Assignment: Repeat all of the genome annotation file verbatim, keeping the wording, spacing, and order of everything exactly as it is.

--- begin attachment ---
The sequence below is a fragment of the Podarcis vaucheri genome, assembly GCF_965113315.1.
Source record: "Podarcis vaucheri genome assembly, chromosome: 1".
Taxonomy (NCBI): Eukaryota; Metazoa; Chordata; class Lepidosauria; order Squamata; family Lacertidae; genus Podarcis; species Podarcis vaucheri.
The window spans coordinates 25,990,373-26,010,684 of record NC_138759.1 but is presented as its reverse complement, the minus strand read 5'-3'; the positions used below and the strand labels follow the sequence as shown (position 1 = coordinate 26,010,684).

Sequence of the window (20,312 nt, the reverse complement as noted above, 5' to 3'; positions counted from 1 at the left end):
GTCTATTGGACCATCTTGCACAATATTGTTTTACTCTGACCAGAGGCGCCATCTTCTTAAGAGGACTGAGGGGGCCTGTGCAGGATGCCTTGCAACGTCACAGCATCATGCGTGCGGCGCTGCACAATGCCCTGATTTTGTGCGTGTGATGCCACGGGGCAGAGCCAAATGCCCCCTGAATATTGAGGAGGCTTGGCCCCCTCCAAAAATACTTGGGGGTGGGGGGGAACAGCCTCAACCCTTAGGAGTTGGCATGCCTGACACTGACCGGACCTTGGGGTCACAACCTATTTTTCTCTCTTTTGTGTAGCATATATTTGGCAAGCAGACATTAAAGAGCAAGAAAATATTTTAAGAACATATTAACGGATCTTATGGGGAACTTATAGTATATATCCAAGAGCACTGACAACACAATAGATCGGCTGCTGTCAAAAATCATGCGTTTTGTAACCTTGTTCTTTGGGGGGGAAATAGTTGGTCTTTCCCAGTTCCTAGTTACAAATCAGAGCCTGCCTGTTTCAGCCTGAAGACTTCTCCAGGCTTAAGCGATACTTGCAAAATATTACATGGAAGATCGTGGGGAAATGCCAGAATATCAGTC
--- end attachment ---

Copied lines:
The sequence below is a fragment of the Podarcis vaucheri genome, assembly GCF_965113315.1.
Source record: "Podarcis vaucheri genome assembly, chromosome: 1".
Taxonomy (NCBI): Eukaryota; Metazoa; Chordata; class Lepidosauria; order Squamata; family Lacertidae; genus Podarcis; species Podarcis vaucheri.
The window spans coordinates 25,990,373-26,010,684 of record NC_138759.1 but is presented as its reverse complement, the minus strand read 5'-3'; the positions used below and the strand labels follow the sequence as shown (position 1 = coordinate 26,010,684).

Sequence of the window (20,312 nt, the reverse complement as noted above, 5' to 3'; positions counted from 1 at the left end):
GTCTATTGGACCATCTTGCACAATATTGTTTTACTCTGACCAGAGGCGCCATCTTCTTAAGAGGACTGAGGGGGCCTGTGCAGGATGCCTTGCAACGTCACAGCATCATGCGTGCGGCGCTGCACAATGCCCTGATTTTGTGCGTGTGATGCCACGGGGCAGAGCCAAATGCCCCCTGAATATTGAGGAGGCTTGGCCCCCTCCAAAAATACTTGGGGGTGGGGGGGAACAGCCTCAACCCTTAGGAGTTGGCATGCCTGACACTGACCGGACCTTGGGGTCACAACCTATTTTTCTCTCTTTTGTGTAGCATATATTTGGCAAGCAGACATTAAAGAGCAAGAAAATATTTTAAGAACATATTAACGGATCTTATGGGGAACTTATAGTATATATCCAAGAGCACTGACAACACAATAGATCGGCTGCTGTCAAAAATCATGCGTTTTGTAACCTTGTTCTTTGGGGGGGAAATAGTTGGTCTTTCCCAGTTCCTAGTTACAAATCAGAGCCTGCCTGTTTCAGCCTGAAGACTTCTCCAGGCTTAAGCGATACTTGCAAAATATTACATGGAAGATCGTGGGGAAATGCCAGAATATCAGTC